The question, of course, is whether superdelegates, the media, and Democratic elders will let her go on. The Obama campaign has clearly chosen to not pressure her at all, allowing her the space to come to her decision by herself without feeling that she is being forced out. Senator McCaskill insisted that it was absolutely not time for Clinton to drop out. Rep. Clyburn, who remains uncommitted but has been very critical of Clinton recently, said the same thing.
Will superdelegates start rapidly moving towards Obama? Former presidential candidate George McGovern, a prominent Clinton supporter, urged her to drop out this morning and announced he was endorsing Obama. McGovern is not a superdelegate, but his switch could influence other Democrats. Obama already picked up four superdelegates since last night and this despite reports that his campaign is holding on to superdelegate announcements to avoid putting too much pressure on Clinton when the results speak for themselves. And Clinton actually got a new superdelegate herself as North Carolina Rep. Heath Shuler announced he was backing her.
Obama is now looking to turn his attention to the general election, with his campaign announcing that he would be traveling other places than primary states in the upcoming states. But Obama should be aware that Clinton retains the ability to damage him in the weeks ahead if she stays in. Even if Clinton gives up on an intense campaigning schedule, she would remain heavily favored to win West Virginia and Kentucky big, forcing Obama to defend his appeal to blue-collar white voters once again and putting him on the defensive, however close he has to finalizing his nomination. (Marc Ambinder points out that it could be worse for Obama if Clinton drops out tomorrow and still ends up winning WV and KY; so perhaps the Obama campaign wants Clinton to stay in two more weeks, at least nominally. He also points to another reason Obama might want Clinton to stay in a bit longer: If Clinton campaigns amicably for the next month it would help heal the party and it could also allow the Obama campaign to pretend to resolve the Michigan and Florida mess while the race is still technically competitive.)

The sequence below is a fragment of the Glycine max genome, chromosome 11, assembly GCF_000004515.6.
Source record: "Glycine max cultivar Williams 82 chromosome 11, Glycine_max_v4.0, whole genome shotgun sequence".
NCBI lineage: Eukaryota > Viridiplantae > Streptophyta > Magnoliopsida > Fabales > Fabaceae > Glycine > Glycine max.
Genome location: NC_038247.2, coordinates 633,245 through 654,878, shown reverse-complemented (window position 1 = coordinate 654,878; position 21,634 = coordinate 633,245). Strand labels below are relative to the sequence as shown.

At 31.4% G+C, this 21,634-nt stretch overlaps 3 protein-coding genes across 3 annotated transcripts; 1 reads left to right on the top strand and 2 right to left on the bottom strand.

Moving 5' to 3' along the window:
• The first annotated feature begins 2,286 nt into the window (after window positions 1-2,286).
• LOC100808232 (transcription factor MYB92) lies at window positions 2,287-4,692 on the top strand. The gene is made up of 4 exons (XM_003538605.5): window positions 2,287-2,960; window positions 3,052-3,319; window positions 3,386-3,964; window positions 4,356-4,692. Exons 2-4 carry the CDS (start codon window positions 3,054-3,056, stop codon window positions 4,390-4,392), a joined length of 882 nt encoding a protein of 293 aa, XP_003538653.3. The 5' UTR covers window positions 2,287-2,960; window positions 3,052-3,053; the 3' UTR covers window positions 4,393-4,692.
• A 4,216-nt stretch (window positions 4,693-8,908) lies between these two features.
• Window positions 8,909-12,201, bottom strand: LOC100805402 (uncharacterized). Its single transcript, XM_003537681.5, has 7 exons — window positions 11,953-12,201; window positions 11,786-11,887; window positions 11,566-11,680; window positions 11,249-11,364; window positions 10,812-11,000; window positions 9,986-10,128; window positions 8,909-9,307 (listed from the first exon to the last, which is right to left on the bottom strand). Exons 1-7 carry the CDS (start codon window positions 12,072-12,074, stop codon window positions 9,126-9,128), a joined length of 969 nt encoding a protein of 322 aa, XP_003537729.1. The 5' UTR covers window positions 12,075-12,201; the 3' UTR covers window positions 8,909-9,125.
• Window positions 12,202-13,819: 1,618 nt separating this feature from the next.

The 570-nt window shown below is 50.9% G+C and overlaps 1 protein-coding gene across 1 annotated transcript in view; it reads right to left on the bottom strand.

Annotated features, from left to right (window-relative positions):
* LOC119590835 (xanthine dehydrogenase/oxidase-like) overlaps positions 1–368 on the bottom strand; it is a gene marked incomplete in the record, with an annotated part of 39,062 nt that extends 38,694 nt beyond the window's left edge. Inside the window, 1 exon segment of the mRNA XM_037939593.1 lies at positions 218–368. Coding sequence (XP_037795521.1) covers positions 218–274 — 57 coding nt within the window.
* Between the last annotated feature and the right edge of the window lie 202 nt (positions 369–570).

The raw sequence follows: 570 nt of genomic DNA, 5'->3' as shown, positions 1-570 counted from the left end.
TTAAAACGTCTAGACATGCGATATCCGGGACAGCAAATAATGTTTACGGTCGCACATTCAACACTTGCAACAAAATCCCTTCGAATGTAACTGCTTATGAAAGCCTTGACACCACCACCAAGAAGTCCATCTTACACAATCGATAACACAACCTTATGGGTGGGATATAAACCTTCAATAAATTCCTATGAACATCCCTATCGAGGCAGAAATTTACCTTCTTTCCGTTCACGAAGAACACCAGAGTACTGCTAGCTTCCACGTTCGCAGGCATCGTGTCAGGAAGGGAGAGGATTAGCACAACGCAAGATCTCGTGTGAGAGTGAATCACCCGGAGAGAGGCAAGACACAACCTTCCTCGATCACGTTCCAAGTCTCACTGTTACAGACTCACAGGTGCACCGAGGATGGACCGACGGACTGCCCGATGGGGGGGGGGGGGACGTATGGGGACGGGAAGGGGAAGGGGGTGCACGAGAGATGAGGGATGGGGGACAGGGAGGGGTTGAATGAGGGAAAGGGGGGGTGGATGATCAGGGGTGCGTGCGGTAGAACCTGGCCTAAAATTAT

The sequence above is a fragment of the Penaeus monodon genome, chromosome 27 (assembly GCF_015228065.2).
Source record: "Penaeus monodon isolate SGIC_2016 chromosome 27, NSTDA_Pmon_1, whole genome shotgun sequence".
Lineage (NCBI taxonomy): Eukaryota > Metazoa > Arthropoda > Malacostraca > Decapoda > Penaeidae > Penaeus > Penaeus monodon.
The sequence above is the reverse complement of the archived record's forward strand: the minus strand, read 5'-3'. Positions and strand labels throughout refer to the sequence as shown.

Finally, Clinton’s results last night deal a harsh blow to her chances to be Obama’s vice-presidential pick. Had she stayed in until the summer, Obama would have had no choice but to select her. Now, Clinton will not remain a powerful enough force for Obama to have to pick her. Yet, Obama will have to get to work as soon as possible to reconcile his party. Yesterday’s exit polls pointed to the urgency of his task, with less than half of Clinton supporters in both Indiana and North Carolina staying that they will vote for Obama in the general election.
But Obama can start worrying about that in a few days. For the night undoubtedly belonged to Obama. Despite all the gloomy forecasts and his supporters’ conviction that Clinton’s quest was ruining Democratic chances, the primary’s competitive stage is over with still 4 months to go before the convention. And the remaining uncommitted superdelegates who wanted to avoid picking a side at all costs (see Emanuel, Rahm) probably got their wish.